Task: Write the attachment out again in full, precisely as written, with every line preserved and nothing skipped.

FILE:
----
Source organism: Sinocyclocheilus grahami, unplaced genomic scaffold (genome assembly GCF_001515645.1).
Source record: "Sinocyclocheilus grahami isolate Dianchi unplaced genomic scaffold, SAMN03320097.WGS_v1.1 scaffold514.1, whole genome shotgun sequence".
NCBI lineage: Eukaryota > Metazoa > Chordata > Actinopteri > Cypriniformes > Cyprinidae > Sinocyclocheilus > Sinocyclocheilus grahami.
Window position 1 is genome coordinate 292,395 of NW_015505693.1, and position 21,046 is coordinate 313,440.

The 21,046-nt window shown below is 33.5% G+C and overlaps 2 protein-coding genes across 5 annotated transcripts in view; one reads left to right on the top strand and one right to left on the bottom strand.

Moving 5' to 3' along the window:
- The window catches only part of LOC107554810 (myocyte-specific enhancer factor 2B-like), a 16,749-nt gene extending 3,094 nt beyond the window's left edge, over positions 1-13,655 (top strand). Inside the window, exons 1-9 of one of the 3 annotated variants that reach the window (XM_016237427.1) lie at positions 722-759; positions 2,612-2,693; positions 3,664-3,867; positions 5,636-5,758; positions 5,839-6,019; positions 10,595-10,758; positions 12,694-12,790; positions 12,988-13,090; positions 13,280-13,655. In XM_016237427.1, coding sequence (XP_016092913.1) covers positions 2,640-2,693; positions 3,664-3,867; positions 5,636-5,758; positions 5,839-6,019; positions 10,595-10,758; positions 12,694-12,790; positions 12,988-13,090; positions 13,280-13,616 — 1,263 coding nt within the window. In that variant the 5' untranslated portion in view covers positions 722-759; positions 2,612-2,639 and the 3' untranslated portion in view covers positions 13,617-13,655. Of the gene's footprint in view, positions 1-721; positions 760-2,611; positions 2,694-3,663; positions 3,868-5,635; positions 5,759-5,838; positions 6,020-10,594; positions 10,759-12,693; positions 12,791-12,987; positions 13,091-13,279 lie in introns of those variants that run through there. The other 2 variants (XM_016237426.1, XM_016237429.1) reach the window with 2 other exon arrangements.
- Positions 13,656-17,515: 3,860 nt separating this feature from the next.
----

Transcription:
Source organism: Sinocyclocheilus grahami, unplaced genomic scaffold (genome assembly GCF_001515645.1).
Source record: "Sinocyclocheilus grahami isolate Dianchi unplaced genomic scaffold, SAMN03320097.WGS_v1.1 scaffold514.1, whole genome shotgun sequence".
NCBI lineage: Eukaryota > Metazoa > Chordata > Actinopteri > Cypriniformes > Cyprinidae > Sinocyclocheilus > Sinocyclocheilus grahami.
Window position 1 is genome coordinate 292,395 of NW_015505693.1, and position 21,046 is coordinate 313,440.

The 21,046-nt window shown below is 33.5% G+C and overlaps 2 protein-coding genes across 5 annotated transcripts in view; one reads left to right on the top strand and one right to left on the bottom strand.

Moving 5' to 3' along the window:
- The window catches only part of LOC107554810 (myocyte-specific enhancer factor 2B-like), a 16,749-nt gene extending 3,094 nt beyond the window's left edge, over positions 1-13,655 (top strand). Inside the window, exons 1-9 of one of the 3 annotated variants that reach the window (XM_016237427.1) lie at positions 722-759; positions 2,612-2,693; positions 3,664-3,867; positions 5,636-5,758; positions 5,839-6,019; positions 10,595-10,758; positions 12,694-12,790; positions 12,988-13,090; positions 13,280-13,655. In XM_016237427.1, coding sequence (XP_016092913.1) covers positions 2,640-2,693; positions 3,664-3,867; positions 5,636-5,758; positions 5,839-6,019; positions 10,595-10,758; positions 12,694-12,790; positions 12,988-13,090; positions 13,280-13,616 — 1,263 coding nt within the window. In that variant the 5' untranslated portion in view covers positions 722-759; positions 2,612-2,639 and the 3' untranslated portion in view covers positions 13,617-13,655. Of the gene's footprint in view, positions 1-721; positions 760-2,611; positions 2,694-3,663; positions 3,868-5,635; positions 5,759-5,838; positions 6,020-10,594; positions 10,759-12,693; positions 12,791-12,987; positions 13,091-13,279 lie in introns of those variants that run through there. The other 2 variants (XM_016237426.1, XM_016237429.1) reach the window with 2 other exon arrangements.
- Positions 13,656-17,515: 3,860 nt separating this feature from the next.